WHITT’S END: 2.11.22
Whether you’re at the end of your coffee, your day, your week or even your rope, welcome to Whitt’s End …
*On Feb. 4, 2019, Dallas Mavericks owner Mark Cuban beamed, and bristled. He had just orchestrated a blockbuster trade to acquire the NBA’s “Unicorn”, 7-foot-3 All-Star Kristaps Porzingis, to pair him with budding superstar Luka Doncic. And he wasn’t open to hearing from skeptics who contended that his team gave up too much for a player that might be both too expensive and too fragile.
“Our goal,” Cuban interrupted a questioner during Porzingis’ introductory press conference, “is to keep them together for the next 20 years.”
Barely made it three.
Thursday’s deadline-beating trade of Porzingis to the Washington Wizards for Spencer Dinwiddie and Davis Bertans abruptly, sadly – yet predictably – ended the Unicorn Undertaking.
When healthy and motivated, Porzingis was decent in Dallas. But his catch-and-shoot perimeter game was inconsistent. He was unable to initiate offense off the dribble or with a play-making pass. And, mostly, he was – ahem – injury-prone.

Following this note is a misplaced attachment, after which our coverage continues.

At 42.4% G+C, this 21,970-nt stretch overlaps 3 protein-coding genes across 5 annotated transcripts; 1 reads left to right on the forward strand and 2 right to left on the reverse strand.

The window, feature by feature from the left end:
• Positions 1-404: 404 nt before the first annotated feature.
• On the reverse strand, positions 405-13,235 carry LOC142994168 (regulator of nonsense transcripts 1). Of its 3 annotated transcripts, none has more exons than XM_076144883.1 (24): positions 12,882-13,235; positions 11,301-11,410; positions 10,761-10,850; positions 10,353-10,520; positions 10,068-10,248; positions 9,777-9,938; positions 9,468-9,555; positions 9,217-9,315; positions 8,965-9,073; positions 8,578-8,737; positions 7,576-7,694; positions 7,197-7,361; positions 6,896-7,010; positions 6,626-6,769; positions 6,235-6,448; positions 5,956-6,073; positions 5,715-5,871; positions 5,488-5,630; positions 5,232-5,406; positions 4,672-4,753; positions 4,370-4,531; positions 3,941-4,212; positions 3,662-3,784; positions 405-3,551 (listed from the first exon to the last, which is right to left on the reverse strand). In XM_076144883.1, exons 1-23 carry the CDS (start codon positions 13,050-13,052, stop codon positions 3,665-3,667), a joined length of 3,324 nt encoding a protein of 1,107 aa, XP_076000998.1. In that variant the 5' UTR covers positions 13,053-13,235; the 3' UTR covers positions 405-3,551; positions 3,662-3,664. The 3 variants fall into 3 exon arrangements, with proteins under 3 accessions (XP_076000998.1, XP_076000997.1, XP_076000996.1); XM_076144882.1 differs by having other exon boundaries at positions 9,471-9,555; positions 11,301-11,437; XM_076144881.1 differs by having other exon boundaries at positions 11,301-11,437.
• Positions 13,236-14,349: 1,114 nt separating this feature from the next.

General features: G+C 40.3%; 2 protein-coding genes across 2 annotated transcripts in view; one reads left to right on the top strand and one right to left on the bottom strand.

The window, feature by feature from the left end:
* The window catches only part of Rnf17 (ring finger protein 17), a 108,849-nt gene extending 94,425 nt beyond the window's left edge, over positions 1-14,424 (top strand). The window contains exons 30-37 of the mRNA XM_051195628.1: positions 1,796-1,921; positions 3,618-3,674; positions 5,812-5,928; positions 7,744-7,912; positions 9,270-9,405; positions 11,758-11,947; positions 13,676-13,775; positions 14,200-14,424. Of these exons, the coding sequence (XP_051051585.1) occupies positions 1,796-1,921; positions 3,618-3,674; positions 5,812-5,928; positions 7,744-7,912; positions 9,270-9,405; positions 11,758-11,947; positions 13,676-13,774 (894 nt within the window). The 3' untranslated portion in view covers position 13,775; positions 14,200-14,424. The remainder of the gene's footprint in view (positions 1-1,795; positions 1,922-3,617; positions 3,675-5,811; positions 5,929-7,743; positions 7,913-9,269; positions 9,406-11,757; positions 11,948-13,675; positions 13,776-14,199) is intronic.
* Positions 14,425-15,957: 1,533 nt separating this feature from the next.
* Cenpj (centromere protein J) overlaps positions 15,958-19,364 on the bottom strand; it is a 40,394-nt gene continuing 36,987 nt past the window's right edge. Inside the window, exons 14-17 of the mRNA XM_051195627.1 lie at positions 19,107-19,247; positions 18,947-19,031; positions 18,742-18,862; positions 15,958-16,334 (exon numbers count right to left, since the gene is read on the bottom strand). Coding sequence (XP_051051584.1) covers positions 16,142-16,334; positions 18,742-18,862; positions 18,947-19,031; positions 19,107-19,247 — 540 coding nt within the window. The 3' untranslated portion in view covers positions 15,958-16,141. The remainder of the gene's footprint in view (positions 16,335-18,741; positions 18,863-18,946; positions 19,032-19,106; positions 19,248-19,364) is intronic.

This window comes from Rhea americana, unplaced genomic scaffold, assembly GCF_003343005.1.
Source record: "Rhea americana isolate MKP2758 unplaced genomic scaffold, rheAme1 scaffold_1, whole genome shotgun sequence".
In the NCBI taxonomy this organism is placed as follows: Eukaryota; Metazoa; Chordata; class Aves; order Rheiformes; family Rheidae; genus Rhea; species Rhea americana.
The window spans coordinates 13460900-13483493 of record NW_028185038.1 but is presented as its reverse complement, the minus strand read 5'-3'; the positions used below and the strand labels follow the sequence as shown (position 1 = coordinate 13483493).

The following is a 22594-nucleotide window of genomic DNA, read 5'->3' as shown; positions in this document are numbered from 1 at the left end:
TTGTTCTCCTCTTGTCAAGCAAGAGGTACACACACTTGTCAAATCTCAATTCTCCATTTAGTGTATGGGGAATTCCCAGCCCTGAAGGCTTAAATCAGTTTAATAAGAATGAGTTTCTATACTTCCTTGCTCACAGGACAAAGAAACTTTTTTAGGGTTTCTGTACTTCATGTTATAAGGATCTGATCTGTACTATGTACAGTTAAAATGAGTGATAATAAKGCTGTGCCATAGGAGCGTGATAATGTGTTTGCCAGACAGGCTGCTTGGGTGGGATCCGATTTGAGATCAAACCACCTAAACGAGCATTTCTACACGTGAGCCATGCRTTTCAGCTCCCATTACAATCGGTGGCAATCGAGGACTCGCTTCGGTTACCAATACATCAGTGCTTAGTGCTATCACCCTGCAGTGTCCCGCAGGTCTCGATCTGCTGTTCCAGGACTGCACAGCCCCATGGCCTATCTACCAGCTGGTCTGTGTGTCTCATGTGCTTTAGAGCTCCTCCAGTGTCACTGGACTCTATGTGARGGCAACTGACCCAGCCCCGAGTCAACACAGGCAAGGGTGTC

Porzingis deteriorated into DFW’s tallest part-time employee, showing up for work just more than half the time as a Maverick and this season playing in only 34 of 55 games. (Seriously, did he even qualify for the team’s employee benefits?)
An athlete’s most important ability is availability. During his first 12 seasons in Dallas, Dirk Nowitzki missed a total of only 32 games. Over 21 seasons, he had 14 in which he missed five or fewer games. And for his career, Dirk played in 91 percent (1,522 of 1,674) of possible Mavs games.
Porzingis, meanwhile, missed his final five games as a Mav with a bruised knee, and over three seasons played in only 64 percent (134 of 209) of possible games.
Look, Robin wasn’t always the perfect sidekick for Batman. But he showed up in way more than 64 percent of the episodes. No secret that the “Unicorn” was no GOAT. Porzingis was indeed unique, but only as a fantasy that appeared about as much as a winged horse with a horn on its forehead.
*Perhaps unburdened (wink) by his former teammate’s departure, Doncic went out Thursday night and produced the second-highest scoring game in franchise history.
He made seven 3-pointers against the Clippers in the first quarter en route to 28 points (he missed two free throws to break Dirk’s record of 29 in quarter set in ’09) and finished with a career-high 51. Only four Mavs have scored 50: Luka, Dirk, Jamal Mashburn and Jim Jackson. I witnessed the last two performances that, amazingly, came within two weeks of each other – on the road, …….